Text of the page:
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Carbohydrates

Carbohydrates

Description:

This lesson will discuss the structure and function of carbohydrates as well as introduce the types of carbohydrates and their roles in your body.

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Tutorial

What's Covered

In this lesson you are going to review organic compounds and learn about the structure and function of carbohydrates, as well as the role of carbohydrates in you body.

  1. Organic Compounds
  2. Structure & Function of Carbohydrates
  3. Role of Carbohydrates in Your Body

1. Organic Compounds

An organic compound is a compound that contains carbon and at least one hydrogen atom. There are the four types of organic compounds:

  1. Carbohydrates
  2. Lipids
  3. Proteins
  4. Nucleic Acids.

Term to Know

Organic Compounds

Compounds that contain the element carbon.


2. Structure & Function of Carbohydrates

Carbohydrates are molecules that contain carbon, hydrogen, and oxygen in a 1:2:1 ratio.

Term to Know

Carbohydrates

Organic compounds broken down into sugar by the body and used as a source of energy.


3. Role of Carbohydrates in Your Body

Carbohydrates are used in your body by being broken down into sugars that your body and your cells use for energy.

There are three main categories of carbohydrates:

  • Monosaccharides

A monosaccharide is the most simple type of carbohydrate that you can have; it's made of just one sugar unit.

Term to Know

Monosaccharides

Simple carbohydrates composed of single sugar units.

Hint

The prefix mono- means one. So that'll help you remember that monosaccharides are simple. And they're just made up of one sugar unit.

Monosaccharides are the building blocks for larger molecules. So other larger molecules, larger carbohydrates, are built off of these monosaccharides.

IN CONTEXT

A common example of a monosaccharide is glucose. Your body and your cells use glucose for energy. For cellular respiration, glucose is necessary for that process to happen.

Here is a diagram here of what glucose looks like.

Glucose is a six-carbon sugar, so it has a carbon backbone. So when you’re talking about carbohydrates and their structure, they have a carbon backbone that have hydroxide ions coming off of them. And they have to have at least one hydroxide attached to that carbon backbone. You'll notice this one has multiple hydroxide ions, but it's a six-carbon sugar. This is just the structure of what glucose looks like.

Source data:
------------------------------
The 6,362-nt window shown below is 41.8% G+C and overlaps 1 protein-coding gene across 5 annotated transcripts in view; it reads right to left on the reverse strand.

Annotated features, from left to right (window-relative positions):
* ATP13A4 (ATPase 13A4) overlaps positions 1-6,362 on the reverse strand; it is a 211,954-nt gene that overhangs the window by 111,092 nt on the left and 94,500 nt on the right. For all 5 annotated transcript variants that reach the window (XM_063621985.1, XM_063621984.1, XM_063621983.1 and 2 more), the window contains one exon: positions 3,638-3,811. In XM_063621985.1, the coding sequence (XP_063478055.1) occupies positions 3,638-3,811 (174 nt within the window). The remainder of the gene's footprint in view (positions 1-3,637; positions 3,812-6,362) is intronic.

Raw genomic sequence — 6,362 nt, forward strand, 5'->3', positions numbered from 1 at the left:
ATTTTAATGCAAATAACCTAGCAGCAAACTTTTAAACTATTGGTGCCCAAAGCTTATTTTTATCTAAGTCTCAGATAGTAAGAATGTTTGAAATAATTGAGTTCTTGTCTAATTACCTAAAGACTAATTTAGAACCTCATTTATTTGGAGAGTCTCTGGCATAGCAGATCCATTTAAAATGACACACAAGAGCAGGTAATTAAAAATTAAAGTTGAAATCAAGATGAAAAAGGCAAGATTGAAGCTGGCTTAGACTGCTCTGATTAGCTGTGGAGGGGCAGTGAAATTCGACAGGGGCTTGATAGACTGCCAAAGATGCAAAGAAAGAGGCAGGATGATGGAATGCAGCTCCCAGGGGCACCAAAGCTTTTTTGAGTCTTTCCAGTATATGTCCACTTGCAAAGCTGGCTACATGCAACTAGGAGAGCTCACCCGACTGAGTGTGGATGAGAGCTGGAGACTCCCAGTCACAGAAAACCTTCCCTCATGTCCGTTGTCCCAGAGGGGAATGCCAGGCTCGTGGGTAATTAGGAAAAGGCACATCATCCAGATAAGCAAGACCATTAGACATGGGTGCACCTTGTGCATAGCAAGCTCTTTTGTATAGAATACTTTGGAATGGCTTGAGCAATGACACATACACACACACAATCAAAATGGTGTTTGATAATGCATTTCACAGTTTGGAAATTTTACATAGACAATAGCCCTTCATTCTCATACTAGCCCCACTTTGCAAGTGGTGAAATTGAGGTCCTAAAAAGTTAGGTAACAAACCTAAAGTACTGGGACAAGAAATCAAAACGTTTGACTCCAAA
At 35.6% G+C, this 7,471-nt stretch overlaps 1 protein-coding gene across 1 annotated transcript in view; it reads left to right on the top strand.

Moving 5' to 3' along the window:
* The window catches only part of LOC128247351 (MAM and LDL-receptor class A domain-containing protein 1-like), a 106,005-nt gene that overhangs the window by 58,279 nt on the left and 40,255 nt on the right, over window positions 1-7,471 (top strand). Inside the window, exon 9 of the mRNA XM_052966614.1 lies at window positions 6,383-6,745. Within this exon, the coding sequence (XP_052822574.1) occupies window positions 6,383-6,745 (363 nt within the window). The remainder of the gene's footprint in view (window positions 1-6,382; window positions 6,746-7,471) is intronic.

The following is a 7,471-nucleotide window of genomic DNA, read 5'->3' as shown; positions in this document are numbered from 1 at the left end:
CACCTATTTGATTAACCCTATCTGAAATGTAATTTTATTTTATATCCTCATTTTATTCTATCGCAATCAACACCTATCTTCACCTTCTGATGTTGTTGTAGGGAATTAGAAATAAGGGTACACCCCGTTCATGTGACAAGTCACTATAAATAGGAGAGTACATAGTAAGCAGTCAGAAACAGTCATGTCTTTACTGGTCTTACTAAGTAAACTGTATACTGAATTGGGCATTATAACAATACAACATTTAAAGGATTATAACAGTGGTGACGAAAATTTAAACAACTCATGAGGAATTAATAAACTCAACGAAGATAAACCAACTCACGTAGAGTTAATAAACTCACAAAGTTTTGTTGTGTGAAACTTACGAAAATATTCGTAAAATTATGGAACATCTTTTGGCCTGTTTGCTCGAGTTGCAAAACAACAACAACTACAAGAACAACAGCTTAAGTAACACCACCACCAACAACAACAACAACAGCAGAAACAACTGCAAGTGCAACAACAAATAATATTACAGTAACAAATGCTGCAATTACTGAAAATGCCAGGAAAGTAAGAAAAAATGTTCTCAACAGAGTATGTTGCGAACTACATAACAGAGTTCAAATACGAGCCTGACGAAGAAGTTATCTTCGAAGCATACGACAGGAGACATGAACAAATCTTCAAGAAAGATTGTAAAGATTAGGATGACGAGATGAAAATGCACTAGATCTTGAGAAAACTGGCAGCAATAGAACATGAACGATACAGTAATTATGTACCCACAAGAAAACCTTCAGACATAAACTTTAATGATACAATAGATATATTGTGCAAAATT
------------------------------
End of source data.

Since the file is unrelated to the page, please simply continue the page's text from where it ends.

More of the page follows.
• Oligosaccharides

Oligosaccharides are a little bit more complex than monosaccharides. They are when two or more monomers are joined by dehydration synthesis, so two or more.

Term to Know

Oligosaccharides

Carbohydrates composed of two or more sugar units combined. Oligosaccharides include a type of carbohydrate called disaccharides which are composed of exactly two sugar units.

When there is exactly two joined together, you call that a disaccharide.

IN CONTEXT

In the diagram below you should notice the molecule glucose; the molecule next to it is fructose.

Now, both individually are monosaccharides. But when they're joined together by dehydration synthesis, it forms a disaccharide. This disaccharide here is called sucrose, a type of sugar

Dehydration synthesis is how these monosaccharides are bonded together. So generally what would happen is you would have two hydroxide ions together. And if you take out one, two of the hydrogens and one of the oxygen, it forms water. What you have left is the O in between them, like you see on the diagram here. And then water is formed as a byproduct. That's what happens in dehydration synthesis when two monosaccharides are joined together.

  • Polysaccharides

Your third type of sugar is polysaccharides. The prefix poly- means many. So you have many sugar units joined together and this is what forms complex carbohydrates, such as starches and cellulose.

Term to Know

Polysaccharides

Carbohydrates composed of many sugar units joined together by dehydration synthesis.

You can have up to thousands of monomers connected by dehydration synthesis. So again, that's when they're linked together and water is formed as a byproduct. And the reason that these are complex carbohydrates, they have a lot more energy.

Here is a diagram of what a Polysaccharide looks like.

IN CONTEXT

So if you think of the complex carbohydrates, like starches that you would actually eat, you get a little bit more energy from them because of the many bonds that form between them. And those bonds store energy so that stored energy can be used to produce more energy later on. So starch is a common example of a polysaccharide.

Cellulose is another example of a polysaccharide; cellulose is a plant-derived polysaccharide and is how glucose is stored in plants. Generally, you cannot digest cellulose. Your digestive system doesn't have the enzymes to break cellulose down, but you benefit from eating cellulose from eating plants because it is fiber in your diet.


Summary

So this was an overview of the structure, the function, and role of carbohydrates in your body, as well as an overview of what the three different types of carbohydrates are.

Source: THIS WORK IS ADAPTED FROM SOPHIA AUTHOR AMANDA SODERLIND

TERMS TO KNOW
  • ​Organic Compounds

    Compounds that contain the element carbon.

  • Carbohydrates

    ​Organic compounds broken down into sugar by the body and used as a source of energy.

  • Monosaccharides

    ​Simple carbohydrates composed of single sugar units.

  • Oligosaccharides

    ​Carbohydrates composed of two or more sugar units combined. Oligosaccharides include a type of carbohydrate called disaccharides which are composed of exactly two sugar units.

  • Polysaccharides

    ​Carbohydrates composed of many sugar units joined together by dehydration synthesis.